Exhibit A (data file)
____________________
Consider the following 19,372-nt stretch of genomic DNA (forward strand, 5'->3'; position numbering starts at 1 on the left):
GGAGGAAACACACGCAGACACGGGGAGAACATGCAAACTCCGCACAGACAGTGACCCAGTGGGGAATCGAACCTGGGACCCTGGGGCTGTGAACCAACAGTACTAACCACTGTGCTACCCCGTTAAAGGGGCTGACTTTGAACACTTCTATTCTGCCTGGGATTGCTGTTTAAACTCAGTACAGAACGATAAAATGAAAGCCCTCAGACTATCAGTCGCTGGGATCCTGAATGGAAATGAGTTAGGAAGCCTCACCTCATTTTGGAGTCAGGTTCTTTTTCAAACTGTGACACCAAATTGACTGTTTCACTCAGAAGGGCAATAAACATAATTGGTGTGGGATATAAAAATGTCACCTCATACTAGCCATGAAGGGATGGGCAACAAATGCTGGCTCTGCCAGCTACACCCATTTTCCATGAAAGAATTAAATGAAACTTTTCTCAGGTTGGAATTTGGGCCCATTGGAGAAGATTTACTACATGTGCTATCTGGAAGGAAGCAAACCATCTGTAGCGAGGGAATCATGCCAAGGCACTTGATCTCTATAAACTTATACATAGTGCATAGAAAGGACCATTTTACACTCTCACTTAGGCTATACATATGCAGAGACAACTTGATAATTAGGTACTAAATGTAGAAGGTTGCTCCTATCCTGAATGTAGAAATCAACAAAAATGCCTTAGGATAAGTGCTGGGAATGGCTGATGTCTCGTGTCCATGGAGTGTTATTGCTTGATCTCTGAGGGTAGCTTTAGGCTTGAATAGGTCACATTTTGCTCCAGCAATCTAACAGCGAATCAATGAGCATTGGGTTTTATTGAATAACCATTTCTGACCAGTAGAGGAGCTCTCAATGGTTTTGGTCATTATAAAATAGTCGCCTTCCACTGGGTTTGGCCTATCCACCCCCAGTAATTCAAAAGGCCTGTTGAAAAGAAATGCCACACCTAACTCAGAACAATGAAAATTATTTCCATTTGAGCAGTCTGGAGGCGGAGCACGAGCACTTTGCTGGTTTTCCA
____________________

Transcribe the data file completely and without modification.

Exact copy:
Consider the following 19,372-nt stretch of genomic DNA (forward strand, 5'->3'; position numbering starts at 1 on the left):
GGAGGAAACACACGCAGACACGGGGAGAACATGCAAACTCCGCACAGACAGTGACCCAGTGGGGAATCGAACCTGGGACCCTGGGGCTGTGAACCAACAGTACTAACCACTGTGCTACCCCGTTAAAGGGGCTGACTTTGAACACTTCTATTCTGCCTGGGATTGCTGTTTAAACTCAGTACAGAACGATAAAATGAAAGCCCTCAGACTATCAGTCGCTGGGATCCTGAATGGAAATGAGTTAGGAAGCCTCACCTCATTTTGGAGTCAGGTTCTTTTTCAAACTGTGACACCAAATTGACTGTTTCACTCAGAAGGGCAATAAACATAATTGGTGTGGGATATAAAAATGTCACCTCATACTAGCCATGAAGGGATGGGCAACAAATGCTGGCTCTGCCAGCTACACCCATTTTCCATGAAAGAATTAAATGAAACTTTTCTCAGGTTGGAATTTGGGCCCATTGGAGAAGATTTACTACATGTGCTATCTGGAAGGAAGCAAACCATCTGTAGCGAGGGAATCATGCCAAGGCACTTGATCTCTATAAACTTATACATAGTGCATAGAAAGGACCATTTTACACTCTCACTTAGGCTATACATATGCAGAGACAACTTGATAATTAGGTACTAAATGTAGAAGGTTGCTCCTATCCTGAATGTAGAAATCAACAAAAATGCCTTAGGATAAGTGCTGGGAATGGCTGATGTCTCGTGTCCATGGAGTGTTATTGCTTGATCTCTGAGGGTAGCTTTAGGCTTGAATAGGTCACATTTTGCTCCAGCAATCTAACAGCGAATCAATGAGCATTGGGTTTTATTGAATAACCATTTCTGACCAGTAGAGGAGCTCTCAATGGTTTTGGTCATTATAAAATAGTCGCCTTCCACTGGGTTTGGCCTATCCACCCCCAGTAATTCAAAAGGCCTGTTGAAAAGAAATGCCACACCTAACTCAGAACAATGAAAATTATTTCCATTTGAGCAGTCTGGAGGCGGAGCACGAGCACTTTGCTGGTTTTCCA